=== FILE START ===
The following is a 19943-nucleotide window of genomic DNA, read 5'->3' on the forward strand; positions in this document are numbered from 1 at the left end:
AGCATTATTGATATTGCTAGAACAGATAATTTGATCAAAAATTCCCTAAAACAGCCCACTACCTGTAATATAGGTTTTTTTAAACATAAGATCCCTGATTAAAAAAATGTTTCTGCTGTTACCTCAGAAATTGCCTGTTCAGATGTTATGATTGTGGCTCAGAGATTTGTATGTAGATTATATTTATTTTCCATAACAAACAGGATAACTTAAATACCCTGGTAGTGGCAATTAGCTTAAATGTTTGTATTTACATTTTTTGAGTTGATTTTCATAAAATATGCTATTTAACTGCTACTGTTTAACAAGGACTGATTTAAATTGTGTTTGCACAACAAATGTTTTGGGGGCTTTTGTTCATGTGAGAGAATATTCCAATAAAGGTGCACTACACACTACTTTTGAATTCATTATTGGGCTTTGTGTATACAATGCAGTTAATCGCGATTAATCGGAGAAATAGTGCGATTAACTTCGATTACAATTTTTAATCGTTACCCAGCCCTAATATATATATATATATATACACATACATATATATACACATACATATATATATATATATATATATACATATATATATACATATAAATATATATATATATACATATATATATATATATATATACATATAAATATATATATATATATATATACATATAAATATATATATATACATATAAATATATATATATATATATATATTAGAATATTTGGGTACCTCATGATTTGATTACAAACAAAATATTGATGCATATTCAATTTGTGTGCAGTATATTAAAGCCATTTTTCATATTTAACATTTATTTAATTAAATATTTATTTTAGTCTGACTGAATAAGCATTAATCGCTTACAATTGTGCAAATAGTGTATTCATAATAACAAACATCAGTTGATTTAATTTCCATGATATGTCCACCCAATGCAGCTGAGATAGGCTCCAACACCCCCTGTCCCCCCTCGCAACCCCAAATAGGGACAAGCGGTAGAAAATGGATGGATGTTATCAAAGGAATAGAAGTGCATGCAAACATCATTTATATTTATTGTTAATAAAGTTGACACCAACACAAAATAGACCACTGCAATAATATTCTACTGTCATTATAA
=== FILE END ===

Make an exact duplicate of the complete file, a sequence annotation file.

The following is a 19943-nucleotide window of genomic DNA, read 5'->3' on the forward strand; positions in this document are numbered from 1 at the left end:
AGCATTATTGATATTGCTAGAACAGATAATTTGATCAAAAATTCCCTAAAACAGCCCACTACCTGTAATATAGGTTTTTTTAAACATAAGATCCCTGATTAAAAAAATGTTTCTGCTGTTACCTCAGAAATTGCCTGTTCAGATGTTATGATTGTGGCTCAGAGATTTGTATGTAGATTATATTTATTTTCCATAACAAACAGGATAACTTAAATACCCTGGTAGTGGCAATTAGCTTAAATGTTTGTATTTACATTTTTTGAGTTGATTTTCATAAAATATGCTATTTAACTGCTACTGTTTAACAAGGACTGATTTAAATTGTGTTTGCACAACAAATGTTTTGGGGGCTTTTGTTCATGTGAGAGAATATTCCAATAAAGGTGCACTACACACTACTTTTGAATTCATTATTGGGCTTTGTGTATACAATGCAGTTAATCGCGATTAATCGGAGAAATAGTGCGATTAACTTCGATTACAATTTTTAATCGTTACCCAGCCCTAATATATATATATATATATACACATACATATATATACACATACATATATATATATATATATATATACATATATATATACATATAAATATATATATATATACATATATATATATATATATATACATATAAATATATATATATATATATATACATATAAATATATATATATACATATAAATATATATATATATATATATATTAGAATATTTGGGTACCTCATGATTTGATTACAAACAAAATATTGATGCATATTCAATTTGTGTGCAGTATATTAAAGCCATTTTTCATATTTAACATTTATTTAATTAAATATTTATTTTAGTCTGACTGAATAAGCATTAATCGCTTACAATTGTGCAAATAGTGTATTCATAATAACAAACATCAGTTGATTTAATTTCCATGATATGTCCACCCAATGCAGCTGAGATAGGCTCCAACACCCCCTGTCCCCCCTCGCAACCCCAAATAGGGACAAGCGGTAGAAAATGGATGGATGTTATCAAAGGAATAGAAGTGCATGCAAACATCATTTATATTTATTGTTAATAAAGTTGACACCAACACAAAATAGACCACTGCAATAATATTCTACTGTCATTATAA